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#1 of 25 Old 04-15-2010, 08:52 AM - Thread Starter
 
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#2 of 25 Old 04-15-2010, 10:16 AM
 
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Wow, that's big. But first, congratulations! I didn't know your baby was born! I'm so happy for you guys!

My bank doesn't do adult photos, so I've never seen one of our donor. So, I don't know exactly what you're going through. But I do know that if it were an option, I'd totally want to see, and then probably feel exactly the way you do.

I'm sure others will chime in with more thoughts/advice. I guess mainly what I would say is put it away for awhile and try to not think about it. The more your DS grows, the more he'll look like (and be!) HIMSELF, and you won't look at him and see traces of a person you've never met. And someday, he may be glad to have the photo.

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#3 of 25 Old 04-15-2010, 10:30 AM - Thread Starter
 
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#4 of 25 Old 04-15-2010, 11:48 AM
 
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Sorry, I am crashing...I know it has to be different when it is somebody else's genetics that are brought into the mix, but just have to say that I am "underwhelmed" by my own genetics (and regularly worry about whether DD will have my nose, my chin, etc.) as well as aspects of DH's , but when I look at DD, all I see today is my beautiful daughter...

And I peeked at your DS's photos and have to say that he is adorable!

Apparently doing it rong and ruining it for everyone, but I don't give a crap anymorebanana.gif

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#5 of 25 Old 04-15-2010, 12:20 PM
 
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Katie, he's so amazingly beautiful! Congrats!

A, partner to J, mama to O, now with a new username!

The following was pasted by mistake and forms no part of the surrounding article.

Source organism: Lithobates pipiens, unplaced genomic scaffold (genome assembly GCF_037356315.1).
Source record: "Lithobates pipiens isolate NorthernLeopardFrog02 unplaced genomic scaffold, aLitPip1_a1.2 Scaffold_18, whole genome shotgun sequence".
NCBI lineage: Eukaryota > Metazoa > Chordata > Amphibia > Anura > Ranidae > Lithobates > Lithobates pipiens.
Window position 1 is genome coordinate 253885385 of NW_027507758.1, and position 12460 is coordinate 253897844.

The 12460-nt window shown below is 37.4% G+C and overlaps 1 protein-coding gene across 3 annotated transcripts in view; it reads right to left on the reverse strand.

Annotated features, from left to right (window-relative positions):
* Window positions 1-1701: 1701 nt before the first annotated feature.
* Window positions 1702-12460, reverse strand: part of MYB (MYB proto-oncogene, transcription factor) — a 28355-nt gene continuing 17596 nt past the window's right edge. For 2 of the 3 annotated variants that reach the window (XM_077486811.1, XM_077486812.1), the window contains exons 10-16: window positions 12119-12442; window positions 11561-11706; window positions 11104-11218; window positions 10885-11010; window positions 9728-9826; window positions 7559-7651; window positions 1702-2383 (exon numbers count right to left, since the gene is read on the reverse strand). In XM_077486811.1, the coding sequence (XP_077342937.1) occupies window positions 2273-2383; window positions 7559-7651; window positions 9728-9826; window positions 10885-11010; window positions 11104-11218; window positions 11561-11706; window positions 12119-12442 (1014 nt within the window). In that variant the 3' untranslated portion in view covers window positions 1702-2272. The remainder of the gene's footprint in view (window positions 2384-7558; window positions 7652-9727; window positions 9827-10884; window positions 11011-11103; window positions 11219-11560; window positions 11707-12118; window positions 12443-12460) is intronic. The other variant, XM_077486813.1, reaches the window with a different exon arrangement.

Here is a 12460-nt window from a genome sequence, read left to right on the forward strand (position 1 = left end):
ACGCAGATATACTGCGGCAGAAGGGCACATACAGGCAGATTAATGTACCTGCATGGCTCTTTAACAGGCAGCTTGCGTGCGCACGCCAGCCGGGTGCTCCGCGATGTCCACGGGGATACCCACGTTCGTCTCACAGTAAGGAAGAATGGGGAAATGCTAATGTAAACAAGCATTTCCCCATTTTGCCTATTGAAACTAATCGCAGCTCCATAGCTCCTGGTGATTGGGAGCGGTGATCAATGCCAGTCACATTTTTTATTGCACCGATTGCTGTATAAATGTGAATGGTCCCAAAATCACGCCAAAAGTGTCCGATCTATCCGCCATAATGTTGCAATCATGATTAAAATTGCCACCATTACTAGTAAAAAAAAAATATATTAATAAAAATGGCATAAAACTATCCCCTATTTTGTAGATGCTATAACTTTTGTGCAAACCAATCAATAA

Building queer family since 2008!

(and oh, did i mention we're having twins?!?)

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#6 of 25 Old 04-15-2010, 01:54 PM
 
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Just remember: attractive people often come from not-so-attractive parents.

No matter what, your son is beautiful!

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#7 of 25 Old 04-15-2010, 02:02 PM
 
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Just remember: attractive people often come from not-so-attractive parents.
This fo sho

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#8 of 25 Old 04-15-2010, 02:46 PM
 
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I am sure that you are in love with your baby and can't imagine any other baby as yours. And that you got the EXACT right baby for you and for your family. Think of it this way: if you had seen the pic before, you might have decided against this donor, and you might have gotten the wrong baby!! Thank goodness you didn't see it and it all turned out right

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#9 of 25 Old 04-15-2010, 03:12 PM - Thread Starter
 
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I am sure that you are in love with your baby and can't imagine any other baby as yours. And that you got the EXACT right baby for you and for your family. Think of it this way: if you had seen the pic before, you might have decided against this donor, and you might have gotten the wrong baby!! Thank goodness you didn't see it and it all turned out right